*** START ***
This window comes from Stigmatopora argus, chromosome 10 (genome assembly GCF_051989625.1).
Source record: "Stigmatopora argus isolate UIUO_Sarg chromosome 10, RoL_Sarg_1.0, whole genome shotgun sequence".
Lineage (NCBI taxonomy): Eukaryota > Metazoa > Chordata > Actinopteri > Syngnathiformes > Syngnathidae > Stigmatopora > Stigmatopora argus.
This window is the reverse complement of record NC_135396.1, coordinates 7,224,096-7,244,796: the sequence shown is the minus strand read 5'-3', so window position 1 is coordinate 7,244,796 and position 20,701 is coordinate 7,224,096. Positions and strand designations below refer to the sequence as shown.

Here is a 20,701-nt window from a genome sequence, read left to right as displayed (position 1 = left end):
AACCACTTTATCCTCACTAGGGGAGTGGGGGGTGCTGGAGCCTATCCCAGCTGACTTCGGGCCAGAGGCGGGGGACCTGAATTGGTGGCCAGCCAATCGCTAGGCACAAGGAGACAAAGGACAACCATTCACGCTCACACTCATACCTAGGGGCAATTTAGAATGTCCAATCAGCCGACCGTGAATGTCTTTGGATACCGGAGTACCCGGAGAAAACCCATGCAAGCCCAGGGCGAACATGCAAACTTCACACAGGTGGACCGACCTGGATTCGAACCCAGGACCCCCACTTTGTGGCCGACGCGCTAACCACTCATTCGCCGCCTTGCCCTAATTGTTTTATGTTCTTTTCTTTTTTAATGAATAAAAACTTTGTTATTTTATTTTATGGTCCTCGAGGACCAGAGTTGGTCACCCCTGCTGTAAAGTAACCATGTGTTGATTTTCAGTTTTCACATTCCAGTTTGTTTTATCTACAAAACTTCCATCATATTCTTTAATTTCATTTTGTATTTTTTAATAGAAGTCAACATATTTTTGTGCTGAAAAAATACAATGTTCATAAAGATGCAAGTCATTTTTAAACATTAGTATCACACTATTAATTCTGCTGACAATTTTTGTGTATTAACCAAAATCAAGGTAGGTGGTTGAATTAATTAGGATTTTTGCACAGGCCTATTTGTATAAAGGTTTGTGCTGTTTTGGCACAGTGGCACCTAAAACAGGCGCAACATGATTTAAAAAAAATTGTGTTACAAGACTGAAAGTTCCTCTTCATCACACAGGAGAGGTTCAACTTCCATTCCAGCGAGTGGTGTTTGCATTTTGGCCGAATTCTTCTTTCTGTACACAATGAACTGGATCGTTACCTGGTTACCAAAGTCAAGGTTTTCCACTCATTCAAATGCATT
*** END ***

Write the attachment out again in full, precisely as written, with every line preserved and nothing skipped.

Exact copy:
This window comes from Stigmatopora argus, chromosome 10 (genome assembly GCF_051989625.1).
Source record: "Stigmatopora argus isolate UIUO_Sarg chromosome 10, RoL_Sarg_1.0, whole genome shotgun sequence".
Lineage (NCBI taxonomy): Eukaryota > Metazoa > Chordata > Actinopteri > Syngnathiformes > Syngnathidae > Stigmatopora > Stigmatopora argus.
This window is the reverse complement of record NC_135396.1, coordinates 7,224,096-7,244,796: the sequence shown is the minus strand read 5'-3', so window position 1 is coordinate 7,244,796 and position 20,701 is coordinate 7,224,096. Positions and strand designations below refer to the sequence as shown.

Here is a 20,701-nt window from a genome sequence, read left to right as displayed (position 1 = left end):
AACCACTTTATCCTCACTAGGGGAGTGGGGGGTGCTGGAGCCTATCCCAGCTGACTTCGGGCCAGAGGCGGGGGACCTGAATTGGTGGCCAGCCAATCGCTAGGCACAAGGAGACAAAGGACAACCATTCACGCTCACACTCATACCTAGGGGCAATTTAGAATGTCCAATCAGCCGACCGTGAATGTCTTTGGATACCGGAGTACCCGGAGAAAACCCATGCAAGCCCAGGGCGAACATGCAAACTTCACACAGGTGGACCGACCTGGATTCGAACCCAGGACCCCCACTTTGTGGCCGACGCGCTAACCACTCATTCGCCGCCTTGCCCTAATTGTTTTATGTTCTTTTCTTTTTTAATGAATAAAAACTTTGTTATTTTATTTTATGGTCCTCGAGGACCAGAGTTGGTCACCCCTGCTGTAAAGTAACCATGTGTTGATTTTCAGTTTTCACATTCCAGTTTGTTTTATCTACAAAACTTCCATCATATTCTTTAATTTCATTTTGTATTTTTTAATAGAAGTCAACATATTTTTGTGCTGAAAAAATACAATGTTCATAAAGATGCAAGTCATTTTTAAACATTAGTATCACACTATTAATTCTGCTGACAATTTTTGTGTATTAACCAAAATCAAGGTAGGTGGTTGAATTAATTAGGATTTTTGCACAGGCCTATTTGTATAAAGGTTTGTGCTGTTTTGGCACAGTGGCACCTAAAACAGGCGCAACATGATTTAAAAAAAATTGTGTTACAAGACTGAAAGTTCCTCTTCATCACACAGGAGAGGTTCAACTTCCATTCCAGCGAGTGGTGTTTGCATTTTGGCCGAATTCTTCTTTCTGTACACAATGAACTGGATCGTTACCTGGTTACCAAAGTCAAGGTTTTCCACTCATTCAAATGCATT